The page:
New Dramatists
(, located in New York City, provides playwrights with time, space, and resources to create work. Playwrights selected as part of the resident company participate in a seven-year, new-play laboratory. If a playwright is a current resident or alumni of New Dramatists, you want to know their work. They’re all listed on the website.

The Lark
( is an international theatre laboratory based in New York City, dedicated to supporting extraordinary playwrights. Check the Featured Playwrights and History/Timeline sections for a complete listing of playwrights past and present. Like the New Dramatists website, you won’t find plays or monologues here, but if finding fresh, new audition material is your goal, the first step is having your finger on the pulse of new and emerging playwrights. Once you have a list of playwrights to research, go to the Drama Bookshop and New Play Exchange websites to find their plays.

Theatre reviews
in the New York Times (, Chicago Tribune ( and Los Angeles Times ( will keep you in the loop with the latest theatre news. You don’t have to buy a subscription. Your school or local library should have a copy these newspapers. So, read the reviews and look at the production photos. There may be a role for you.

Additional resources

  • Dramatic Publishing Company
  • Dramatists Play Service browseplays.asp
  • Dramatics magazine publications/dramatics
  • National Theatre Books
  • Nick Hern Books
  • Playography Ireland
  • Playscripts Inc.
  • Samuel French Inc.
  • Smith and Kraus
  • TCG Play Index
  • TCG Books

And don’t forget to search the play indexes and browse the stacks at your local libraries.

“Well,” I said, as calmly as possible, “you will need to read the plays.”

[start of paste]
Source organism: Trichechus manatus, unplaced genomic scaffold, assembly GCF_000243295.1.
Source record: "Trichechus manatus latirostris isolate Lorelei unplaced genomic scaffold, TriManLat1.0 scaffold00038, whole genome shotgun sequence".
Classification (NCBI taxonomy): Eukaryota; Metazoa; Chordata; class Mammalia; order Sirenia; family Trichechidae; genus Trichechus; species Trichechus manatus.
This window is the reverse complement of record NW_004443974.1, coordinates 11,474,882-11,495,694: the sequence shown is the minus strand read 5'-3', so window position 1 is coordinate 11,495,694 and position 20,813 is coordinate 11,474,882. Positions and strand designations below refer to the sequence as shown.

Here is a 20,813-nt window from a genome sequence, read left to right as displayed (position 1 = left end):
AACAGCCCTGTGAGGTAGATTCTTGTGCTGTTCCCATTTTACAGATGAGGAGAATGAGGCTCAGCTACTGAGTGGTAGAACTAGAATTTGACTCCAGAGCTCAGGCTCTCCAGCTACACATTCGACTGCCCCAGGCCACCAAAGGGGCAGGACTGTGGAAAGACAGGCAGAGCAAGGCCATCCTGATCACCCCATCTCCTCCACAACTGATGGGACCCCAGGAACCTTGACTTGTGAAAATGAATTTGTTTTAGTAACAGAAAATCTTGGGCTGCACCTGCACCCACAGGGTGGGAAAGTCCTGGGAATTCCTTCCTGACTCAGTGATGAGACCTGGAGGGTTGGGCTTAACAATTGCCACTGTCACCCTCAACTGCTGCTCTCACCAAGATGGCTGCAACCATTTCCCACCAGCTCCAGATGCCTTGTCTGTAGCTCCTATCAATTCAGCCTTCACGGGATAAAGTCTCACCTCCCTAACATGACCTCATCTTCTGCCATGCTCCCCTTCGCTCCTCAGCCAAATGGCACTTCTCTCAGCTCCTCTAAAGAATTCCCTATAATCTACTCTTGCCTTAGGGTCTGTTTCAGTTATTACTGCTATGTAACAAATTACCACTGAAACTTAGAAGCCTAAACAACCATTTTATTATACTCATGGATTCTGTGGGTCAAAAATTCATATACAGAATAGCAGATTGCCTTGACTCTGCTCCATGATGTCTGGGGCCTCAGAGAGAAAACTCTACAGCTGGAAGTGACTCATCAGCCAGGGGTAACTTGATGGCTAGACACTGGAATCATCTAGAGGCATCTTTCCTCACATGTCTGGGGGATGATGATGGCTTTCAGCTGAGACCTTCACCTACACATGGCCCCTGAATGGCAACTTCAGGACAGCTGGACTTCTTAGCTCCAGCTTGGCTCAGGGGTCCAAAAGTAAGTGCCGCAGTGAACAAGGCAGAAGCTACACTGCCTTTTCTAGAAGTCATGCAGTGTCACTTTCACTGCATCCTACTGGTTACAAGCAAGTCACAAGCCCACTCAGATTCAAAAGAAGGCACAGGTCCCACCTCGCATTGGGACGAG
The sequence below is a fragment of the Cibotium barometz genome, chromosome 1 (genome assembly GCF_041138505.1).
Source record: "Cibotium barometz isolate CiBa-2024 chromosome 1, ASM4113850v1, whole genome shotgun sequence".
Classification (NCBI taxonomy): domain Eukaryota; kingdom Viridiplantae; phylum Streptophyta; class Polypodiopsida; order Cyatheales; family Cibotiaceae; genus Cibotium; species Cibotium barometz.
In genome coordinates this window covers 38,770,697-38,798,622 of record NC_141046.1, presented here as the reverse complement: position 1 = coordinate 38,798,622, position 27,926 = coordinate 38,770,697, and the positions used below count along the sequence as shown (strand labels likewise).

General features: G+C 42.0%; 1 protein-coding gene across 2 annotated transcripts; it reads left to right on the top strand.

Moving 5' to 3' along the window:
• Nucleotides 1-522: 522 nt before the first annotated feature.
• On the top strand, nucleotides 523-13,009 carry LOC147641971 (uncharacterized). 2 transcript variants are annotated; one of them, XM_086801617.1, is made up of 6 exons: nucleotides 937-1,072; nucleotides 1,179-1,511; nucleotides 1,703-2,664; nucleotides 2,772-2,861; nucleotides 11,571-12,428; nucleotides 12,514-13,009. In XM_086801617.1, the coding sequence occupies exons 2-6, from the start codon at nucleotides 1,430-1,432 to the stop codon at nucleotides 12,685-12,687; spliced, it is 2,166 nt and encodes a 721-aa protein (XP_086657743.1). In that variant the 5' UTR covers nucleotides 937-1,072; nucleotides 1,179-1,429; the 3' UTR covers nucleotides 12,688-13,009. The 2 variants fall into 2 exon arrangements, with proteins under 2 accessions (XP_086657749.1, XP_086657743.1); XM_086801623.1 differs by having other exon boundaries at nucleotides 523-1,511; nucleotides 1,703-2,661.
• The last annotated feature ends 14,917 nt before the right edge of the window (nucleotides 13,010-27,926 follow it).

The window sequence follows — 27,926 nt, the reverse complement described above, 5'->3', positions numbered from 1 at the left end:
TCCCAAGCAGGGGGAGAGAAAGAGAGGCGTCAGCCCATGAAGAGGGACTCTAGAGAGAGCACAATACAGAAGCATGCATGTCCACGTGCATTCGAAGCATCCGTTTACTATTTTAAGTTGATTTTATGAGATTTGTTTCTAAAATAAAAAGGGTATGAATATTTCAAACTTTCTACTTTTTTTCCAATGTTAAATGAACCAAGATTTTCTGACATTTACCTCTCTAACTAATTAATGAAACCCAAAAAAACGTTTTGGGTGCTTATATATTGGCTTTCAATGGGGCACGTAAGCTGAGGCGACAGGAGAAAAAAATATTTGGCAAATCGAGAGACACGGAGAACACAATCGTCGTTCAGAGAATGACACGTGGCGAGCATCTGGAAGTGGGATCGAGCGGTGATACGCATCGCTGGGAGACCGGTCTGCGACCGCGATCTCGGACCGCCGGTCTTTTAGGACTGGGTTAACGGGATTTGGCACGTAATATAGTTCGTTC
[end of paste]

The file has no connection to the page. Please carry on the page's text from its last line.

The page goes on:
It was one week before auditions, and Susan barely had time to read one play much less work her way through a regional theatre archive of plays in search of the perfect audition piece. But I told her that if she read a play a week — starting now — then when next year’s auditions rolled around, she would have 52 new plays under her belt to choose from. Too much of a commitment? Then read a new play every two weeks. The point is, if you commit to reading new plays on a consistent basis, you can say goodbye to last-minute audition panic.

You may feel that even reading a new play every two weeks is daunting. I get it. Plays aren’t always easy to read. A script is like a piece of sheet music: It’s meant to be performed. So, as you read plays, looking for possible monologues, be an active participant and continually imagine how this story (and this text) might look, sound, and feel in its fully realized form in production onstage.

Theatre is what we do, and reading plays is what you must do on a regular basis if you are a student (or teacher) of theatre. Learn to love it. Start reading regularly, and you’ll find it’s addictive and so rewarding — even beyond monologue fishing.


Challenge three: Find the stories you want to tell
I can remember being a young actor and basing my audition choices on what I thought the directors wanted to see. Now that I’m often on the other side of the audition table, trust me that the people auditioning you want to see you. So, when thinking about the roles you want to play and the material you want to do, don’t ask “What’s my type?” but “What are the stories I, as a theatre artist, want to tell?”

Think about the stories that reach you, the stories you connect with, instead of trying to figure out how someone sees you. Then use that information to lead you to material. Find out who’s writing those stories. Read those playwrights. Do those monologues. Seeing the monologue hunt through the lens of your preferences will lead you to writers whose plays you love and audition material authentically right for you.

Beyond the monologue and the audition, you will be taking charge of your artistic journey. And when that happens, you will enter every audition room knowing “This is who I am, and this is a story I choose to tell.” And others will see you as you want to be seen: as an artist with an authentic voice.


Read more Dramatics.